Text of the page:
That may be fine, but experts on rural markets are quick to point out that smoke also rids rural homes of pests and insects. So, it may not be perceived as such a bad thing. Also, the Philips stove offers only one burner, whereas rural homes run at least two at all times in the traditional fireplace. In order to remove the old fireplace, farmers may have to buy more than one stove. This could push up the final cost of ownership. The availability of liquefied petroleum gas in villages too is improving by the day.
Sivaraman is aware that there are problems like these. More could show up during the pilot at Guntur. The pilot will determine how many stoves can be sold at what price points and what communication would be required to the consumers. So, the final strategy will be fine-tuned only when the pilot is over. Sivaraman therefore is still not sure if it will be a "wow" product or a force multiplier for Philips.
Reaching the market
Still, plans are being made to sell it and the lantern in large numbers. Philips plans to be out with the stove in the market in the next festival season which starts in South India in August and the rest of the country around October. In fact, says Sivaraman, these could also be exported to parts of Africa and Asia.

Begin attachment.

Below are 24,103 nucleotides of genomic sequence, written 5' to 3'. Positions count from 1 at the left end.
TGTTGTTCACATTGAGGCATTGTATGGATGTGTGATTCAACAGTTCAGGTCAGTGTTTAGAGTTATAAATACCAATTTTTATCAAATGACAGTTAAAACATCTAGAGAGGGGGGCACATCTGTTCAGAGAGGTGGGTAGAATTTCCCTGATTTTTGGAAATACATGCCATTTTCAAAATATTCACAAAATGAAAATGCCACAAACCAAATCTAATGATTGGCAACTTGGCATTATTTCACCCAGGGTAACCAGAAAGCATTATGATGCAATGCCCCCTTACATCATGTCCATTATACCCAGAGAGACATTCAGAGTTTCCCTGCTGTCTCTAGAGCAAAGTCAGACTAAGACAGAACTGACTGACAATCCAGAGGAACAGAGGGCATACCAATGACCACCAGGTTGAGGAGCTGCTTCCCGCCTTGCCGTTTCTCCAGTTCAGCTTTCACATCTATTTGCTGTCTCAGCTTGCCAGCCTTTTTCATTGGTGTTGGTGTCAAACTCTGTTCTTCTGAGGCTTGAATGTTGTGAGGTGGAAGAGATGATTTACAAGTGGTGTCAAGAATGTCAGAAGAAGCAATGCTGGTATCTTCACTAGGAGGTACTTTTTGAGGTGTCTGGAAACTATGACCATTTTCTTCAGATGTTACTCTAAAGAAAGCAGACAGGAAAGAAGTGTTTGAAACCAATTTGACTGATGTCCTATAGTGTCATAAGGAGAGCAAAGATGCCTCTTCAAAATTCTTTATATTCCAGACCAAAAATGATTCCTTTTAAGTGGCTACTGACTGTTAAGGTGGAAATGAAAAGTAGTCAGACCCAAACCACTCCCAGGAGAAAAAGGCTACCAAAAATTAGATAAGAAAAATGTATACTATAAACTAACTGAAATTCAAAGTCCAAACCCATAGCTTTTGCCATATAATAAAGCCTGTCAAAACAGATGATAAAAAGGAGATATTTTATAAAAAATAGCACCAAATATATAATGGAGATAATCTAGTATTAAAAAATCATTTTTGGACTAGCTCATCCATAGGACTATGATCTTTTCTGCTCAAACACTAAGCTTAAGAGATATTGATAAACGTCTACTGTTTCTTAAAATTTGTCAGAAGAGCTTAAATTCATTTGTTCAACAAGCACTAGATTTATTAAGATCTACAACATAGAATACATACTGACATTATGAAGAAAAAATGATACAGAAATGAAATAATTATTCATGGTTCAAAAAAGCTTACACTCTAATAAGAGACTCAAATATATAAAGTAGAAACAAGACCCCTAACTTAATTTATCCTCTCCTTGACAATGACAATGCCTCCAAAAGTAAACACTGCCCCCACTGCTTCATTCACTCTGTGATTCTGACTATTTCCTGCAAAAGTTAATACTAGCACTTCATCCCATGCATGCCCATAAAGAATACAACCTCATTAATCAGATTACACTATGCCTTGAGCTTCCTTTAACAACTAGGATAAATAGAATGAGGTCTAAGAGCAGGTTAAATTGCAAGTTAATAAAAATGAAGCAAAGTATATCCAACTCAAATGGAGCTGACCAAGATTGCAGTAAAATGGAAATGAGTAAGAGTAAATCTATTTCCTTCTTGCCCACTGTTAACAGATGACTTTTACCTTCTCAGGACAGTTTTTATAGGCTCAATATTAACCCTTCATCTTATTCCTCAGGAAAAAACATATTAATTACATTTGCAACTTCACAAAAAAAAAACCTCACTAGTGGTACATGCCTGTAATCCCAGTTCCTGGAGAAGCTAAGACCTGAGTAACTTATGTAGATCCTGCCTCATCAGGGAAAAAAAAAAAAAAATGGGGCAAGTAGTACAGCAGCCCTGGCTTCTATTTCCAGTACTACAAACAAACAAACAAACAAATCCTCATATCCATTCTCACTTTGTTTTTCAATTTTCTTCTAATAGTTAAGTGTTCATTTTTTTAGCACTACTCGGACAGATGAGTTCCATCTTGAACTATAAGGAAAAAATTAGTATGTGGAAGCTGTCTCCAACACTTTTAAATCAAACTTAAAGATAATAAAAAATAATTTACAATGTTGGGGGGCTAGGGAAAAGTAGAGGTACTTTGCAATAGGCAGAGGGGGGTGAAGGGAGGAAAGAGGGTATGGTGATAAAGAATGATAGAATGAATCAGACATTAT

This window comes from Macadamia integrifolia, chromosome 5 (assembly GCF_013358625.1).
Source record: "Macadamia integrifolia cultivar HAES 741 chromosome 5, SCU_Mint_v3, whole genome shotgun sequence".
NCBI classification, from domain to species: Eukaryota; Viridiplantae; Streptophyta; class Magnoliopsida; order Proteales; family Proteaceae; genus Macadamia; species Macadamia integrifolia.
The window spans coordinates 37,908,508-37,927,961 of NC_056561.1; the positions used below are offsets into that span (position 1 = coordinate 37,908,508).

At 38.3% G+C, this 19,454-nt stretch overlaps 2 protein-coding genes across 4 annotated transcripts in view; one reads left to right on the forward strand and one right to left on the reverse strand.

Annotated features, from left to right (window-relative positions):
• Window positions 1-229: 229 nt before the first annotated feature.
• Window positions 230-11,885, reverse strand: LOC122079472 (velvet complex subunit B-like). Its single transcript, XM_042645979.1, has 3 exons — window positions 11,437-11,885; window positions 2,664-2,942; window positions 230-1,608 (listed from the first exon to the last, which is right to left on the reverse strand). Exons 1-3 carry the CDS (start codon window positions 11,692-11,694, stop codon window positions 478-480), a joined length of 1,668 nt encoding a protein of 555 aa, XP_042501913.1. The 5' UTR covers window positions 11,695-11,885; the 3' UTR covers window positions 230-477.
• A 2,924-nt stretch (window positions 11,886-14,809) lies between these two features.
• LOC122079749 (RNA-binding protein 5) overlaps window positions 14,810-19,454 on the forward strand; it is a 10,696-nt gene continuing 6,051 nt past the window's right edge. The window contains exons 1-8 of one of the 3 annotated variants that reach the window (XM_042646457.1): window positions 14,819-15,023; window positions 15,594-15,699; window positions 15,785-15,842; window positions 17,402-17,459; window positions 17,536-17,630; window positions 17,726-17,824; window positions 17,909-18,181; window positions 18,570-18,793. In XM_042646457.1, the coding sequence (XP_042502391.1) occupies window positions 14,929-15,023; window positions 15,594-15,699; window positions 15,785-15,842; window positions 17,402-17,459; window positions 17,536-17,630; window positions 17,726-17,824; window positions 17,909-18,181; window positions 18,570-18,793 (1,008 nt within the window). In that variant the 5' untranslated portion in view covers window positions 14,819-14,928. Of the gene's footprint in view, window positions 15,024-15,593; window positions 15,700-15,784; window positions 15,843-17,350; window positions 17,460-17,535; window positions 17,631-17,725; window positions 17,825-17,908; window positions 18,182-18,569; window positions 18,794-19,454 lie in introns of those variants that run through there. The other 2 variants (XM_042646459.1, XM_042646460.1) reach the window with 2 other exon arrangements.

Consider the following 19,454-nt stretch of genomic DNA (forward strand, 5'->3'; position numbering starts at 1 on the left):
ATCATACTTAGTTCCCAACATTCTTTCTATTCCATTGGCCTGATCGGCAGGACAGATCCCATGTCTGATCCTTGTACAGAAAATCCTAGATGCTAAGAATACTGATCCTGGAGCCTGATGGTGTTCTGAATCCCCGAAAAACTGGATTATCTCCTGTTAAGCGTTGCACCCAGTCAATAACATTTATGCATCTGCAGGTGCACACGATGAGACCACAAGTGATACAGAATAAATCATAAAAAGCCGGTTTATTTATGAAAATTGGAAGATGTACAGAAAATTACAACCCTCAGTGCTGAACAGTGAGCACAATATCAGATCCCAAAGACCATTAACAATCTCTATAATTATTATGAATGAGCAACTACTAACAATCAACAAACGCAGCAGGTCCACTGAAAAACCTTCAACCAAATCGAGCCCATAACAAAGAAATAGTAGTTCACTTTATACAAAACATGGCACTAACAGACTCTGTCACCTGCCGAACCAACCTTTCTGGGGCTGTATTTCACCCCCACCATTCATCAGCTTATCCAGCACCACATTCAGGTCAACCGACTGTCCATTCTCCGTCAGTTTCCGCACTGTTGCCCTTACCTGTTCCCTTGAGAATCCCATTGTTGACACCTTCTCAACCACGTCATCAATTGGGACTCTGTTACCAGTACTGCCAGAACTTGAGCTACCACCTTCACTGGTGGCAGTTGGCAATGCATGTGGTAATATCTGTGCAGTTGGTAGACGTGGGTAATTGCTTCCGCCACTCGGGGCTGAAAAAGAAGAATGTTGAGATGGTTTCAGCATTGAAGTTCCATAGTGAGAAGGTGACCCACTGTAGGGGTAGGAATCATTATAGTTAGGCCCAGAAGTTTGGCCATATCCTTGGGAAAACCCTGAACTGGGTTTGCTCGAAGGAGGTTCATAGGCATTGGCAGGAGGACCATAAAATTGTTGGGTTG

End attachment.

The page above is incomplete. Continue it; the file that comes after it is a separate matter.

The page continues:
Won't be a cakewalk, warn rivals. Harish Kumar, the chairman of Maharaja Appliances, a leading player in small appliances, says concept-selling in India is tough. The challenge for Philips, he says, will be to get the distribution in place. "It will need a large network to sell these products," says he.
Philips thinks it is ready for the challenge. It has its own dealers in towns with a population of more than 100,000. But if it wants to make a commercial success of its stove and lantern, it needs to reach as many of the country's 600,000 villages as possible. With its bulb and tube lights, Philips actually reaches a large number of villages. It now plans to use the same network to sell its stoves. It is thus setting up a unified Philips sale channel exclusively for the rural markets. "The stove will be the spearhead," says Krishnan.